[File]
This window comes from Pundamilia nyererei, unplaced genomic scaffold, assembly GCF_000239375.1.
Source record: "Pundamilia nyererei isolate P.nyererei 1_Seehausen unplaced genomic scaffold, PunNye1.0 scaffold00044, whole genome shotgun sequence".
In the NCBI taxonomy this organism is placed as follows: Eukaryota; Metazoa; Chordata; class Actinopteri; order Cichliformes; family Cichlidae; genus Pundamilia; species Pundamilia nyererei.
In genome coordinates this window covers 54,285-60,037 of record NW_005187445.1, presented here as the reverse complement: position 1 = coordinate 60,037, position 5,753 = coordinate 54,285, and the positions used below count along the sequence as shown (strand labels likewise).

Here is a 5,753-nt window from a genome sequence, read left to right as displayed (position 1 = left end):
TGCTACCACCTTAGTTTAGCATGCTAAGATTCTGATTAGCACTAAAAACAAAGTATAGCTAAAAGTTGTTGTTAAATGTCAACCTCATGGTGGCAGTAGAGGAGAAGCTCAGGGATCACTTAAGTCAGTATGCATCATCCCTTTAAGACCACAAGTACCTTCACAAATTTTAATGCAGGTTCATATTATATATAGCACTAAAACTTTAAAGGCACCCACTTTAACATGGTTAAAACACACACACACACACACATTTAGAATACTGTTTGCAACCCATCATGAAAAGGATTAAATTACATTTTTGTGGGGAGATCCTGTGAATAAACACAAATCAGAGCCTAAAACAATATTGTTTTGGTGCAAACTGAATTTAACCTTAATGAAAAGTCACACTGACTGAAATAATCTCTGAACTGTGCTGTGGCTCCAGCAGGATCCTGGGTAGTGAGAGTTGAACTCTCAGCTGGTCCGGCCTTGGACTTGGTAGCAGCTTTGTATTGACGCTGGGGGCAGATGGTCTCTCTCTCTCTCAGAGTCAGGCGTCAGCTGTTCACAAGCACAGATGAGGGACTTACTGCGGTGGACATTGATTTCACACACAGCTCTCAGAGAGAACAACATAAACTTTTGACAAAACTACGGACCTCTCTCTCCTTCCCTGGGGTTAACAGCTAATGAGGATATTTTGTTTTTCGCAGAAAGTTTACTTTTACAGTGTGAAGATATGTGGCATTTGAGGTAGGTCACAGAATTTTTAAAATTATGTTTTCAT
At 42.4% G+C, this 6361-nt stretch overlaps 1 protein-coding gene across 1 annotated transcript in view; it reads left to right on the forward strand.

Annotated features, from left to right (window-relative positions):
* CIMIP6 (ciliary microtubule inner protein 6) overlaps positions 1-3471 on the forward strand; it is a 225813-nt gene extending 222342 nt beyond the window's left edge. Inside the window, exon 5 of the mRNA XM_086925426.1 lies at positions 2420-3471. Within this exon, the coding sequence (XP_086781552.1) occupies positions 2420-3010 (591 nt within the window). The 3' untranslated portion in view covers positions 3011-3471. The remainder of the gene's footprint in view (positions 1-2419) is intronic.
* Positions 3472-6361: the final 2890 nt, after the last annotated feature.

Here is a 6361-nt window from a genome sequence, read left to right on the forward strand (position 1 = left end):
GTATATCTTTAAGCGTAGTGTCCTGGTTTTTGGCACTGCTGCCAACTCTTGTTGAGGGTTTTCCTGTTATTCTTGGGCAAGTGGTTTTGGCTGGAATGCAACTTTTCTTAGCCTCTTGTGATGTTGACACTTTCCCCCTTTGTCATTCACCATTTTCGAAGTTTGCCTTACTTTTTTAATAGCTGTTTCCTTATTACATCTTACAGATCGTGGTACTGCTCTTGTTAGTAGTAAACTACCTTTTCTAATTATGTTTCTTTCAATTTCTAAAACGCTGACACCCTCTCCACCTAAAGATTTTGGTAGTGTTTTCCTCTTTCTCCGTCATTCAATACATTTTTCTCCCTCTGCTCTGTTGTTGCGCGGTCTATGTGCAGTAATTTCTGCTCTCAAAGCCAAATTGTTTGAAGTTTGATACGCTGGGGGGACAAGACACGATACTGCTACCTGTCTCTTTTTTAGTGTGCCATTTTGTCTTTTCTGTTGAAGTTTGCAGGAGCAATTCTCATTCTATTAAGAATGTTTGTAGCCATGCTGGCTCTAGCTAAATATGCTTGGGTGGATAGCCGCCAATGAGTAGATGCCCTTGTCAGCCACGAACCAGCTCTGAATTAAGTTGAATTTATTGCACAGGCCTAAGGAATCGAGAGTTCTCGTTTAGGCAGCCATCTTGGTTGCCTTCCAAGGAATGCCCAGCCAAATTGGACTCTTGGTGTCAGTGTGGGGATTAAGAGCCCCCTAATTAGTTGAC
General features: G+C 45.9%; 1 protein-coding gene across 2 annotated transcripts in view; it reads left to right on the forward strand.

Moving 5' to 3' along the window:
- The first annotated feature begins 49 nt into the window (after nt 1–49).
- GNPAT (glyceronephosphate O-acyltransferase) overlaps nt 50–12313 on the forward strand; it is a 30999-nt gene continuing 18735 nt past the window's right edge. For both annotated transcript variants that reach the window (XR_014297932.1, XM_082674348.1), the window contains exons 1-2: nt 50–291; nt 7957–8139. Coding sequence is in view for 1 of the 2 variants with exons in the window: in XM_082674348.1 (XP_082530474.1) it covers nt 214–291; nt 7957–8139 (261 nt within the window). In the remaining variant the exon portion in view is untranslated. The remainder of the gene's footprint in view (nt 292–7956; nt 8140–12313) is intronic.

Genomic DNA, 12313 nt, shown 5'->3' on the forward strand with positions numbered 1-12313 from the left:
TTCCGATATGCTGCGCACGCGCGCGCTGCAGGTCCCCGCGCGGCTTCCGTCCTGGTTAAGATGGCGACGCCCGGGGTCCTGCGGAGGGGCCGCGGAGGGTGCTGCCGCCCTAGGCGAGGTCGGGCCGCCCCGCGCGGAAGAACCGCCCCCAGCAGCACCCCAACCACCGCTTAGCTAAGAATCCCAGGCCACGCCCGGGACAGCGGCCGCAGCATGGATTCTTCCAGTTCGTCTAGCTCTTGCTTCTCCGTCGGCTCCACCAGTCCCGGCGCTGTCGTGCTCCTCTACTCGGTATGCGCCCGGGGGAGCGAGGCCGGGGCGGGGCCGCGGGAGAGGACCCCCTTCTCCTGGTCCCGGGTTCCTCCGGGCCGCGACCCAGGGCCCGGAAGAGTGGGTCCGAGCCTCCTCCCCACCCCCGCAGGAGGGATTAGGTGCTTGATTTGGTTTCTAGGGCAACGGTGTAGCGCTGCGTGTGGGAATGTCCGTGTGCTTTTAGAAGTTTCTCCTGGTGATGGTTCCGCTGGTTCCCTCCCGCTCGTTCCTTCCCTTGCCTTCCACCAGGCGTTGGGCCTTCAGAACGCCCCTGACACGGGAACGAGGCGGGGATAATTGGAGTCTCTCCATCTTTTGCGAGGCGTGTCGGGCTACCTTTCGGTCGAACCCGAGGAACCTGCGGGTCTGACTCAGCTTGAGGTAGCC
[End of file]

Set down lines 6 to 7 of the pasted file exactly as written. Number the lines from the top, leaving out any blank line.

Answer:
TGCTACCACCTTAGTTTAGCATGCTAAGATTCTGATTAGCACTAAAAACAAAGTATAGCTAAAAGTTGTTGTTAAATGTCAACCTCATGGTGGCAGTAGAGGAGAAGCTCAGGGATCACTTAAGTCAGTATGCATCATCCCTTTAAGACCACAAGTACCTTCACAAATTTTAATGCAGGTTCATATTATATATAGCACTAAAACTTTAAAGGCACCCACTTTAACATGGTTAAAACACACACACACACACACATTTAGAATACTGTTTGCAACCCATCATGAAAAGGATTAAATTACATTTTTGTGGGGAGATCCTGTGAATAAACACAAATCAGAGCCTAAAACAATATTGTTTTGGTGCAAACTGAATTTAACCTTAATGAAAAGTCACACTGACTGAAATAATCTCTGAACTGTGCTGTGGCTCCAGCAGGATCCTGGGTAGTGAGAGTTGAACTCTCAGCTGGTCCGGCCTTGGACTTGGTAGCAGCTTTGTATTGACGCTGGGGGCAGATGGTCTCTCTCTCTCTCAGAGTCAGGCGTCAGCTGTTCACAAGCACAGATGAGGGACTTACTGCGGTGGACATTGATTTCACACACAGCTCTCAGAGAGAACAACATAAACTTTTGACAAAACTACGGACCTCTCTCTCCTTCCCTGGGGTTAACAGCTAATGAGGATATTTTGTTTTTCGCAGAAAGTTTACTTTTACAGTGTGAAGATATGTGGCATTTGAGGTAGGTCACAGAATTTTTAAAATTATGTTTTCAT
At 42.4% G+C, this 6361-nt stretch overlaps 1 protein-coding gene across 1 annotated transcript in view; it reads left to right on the forward strand.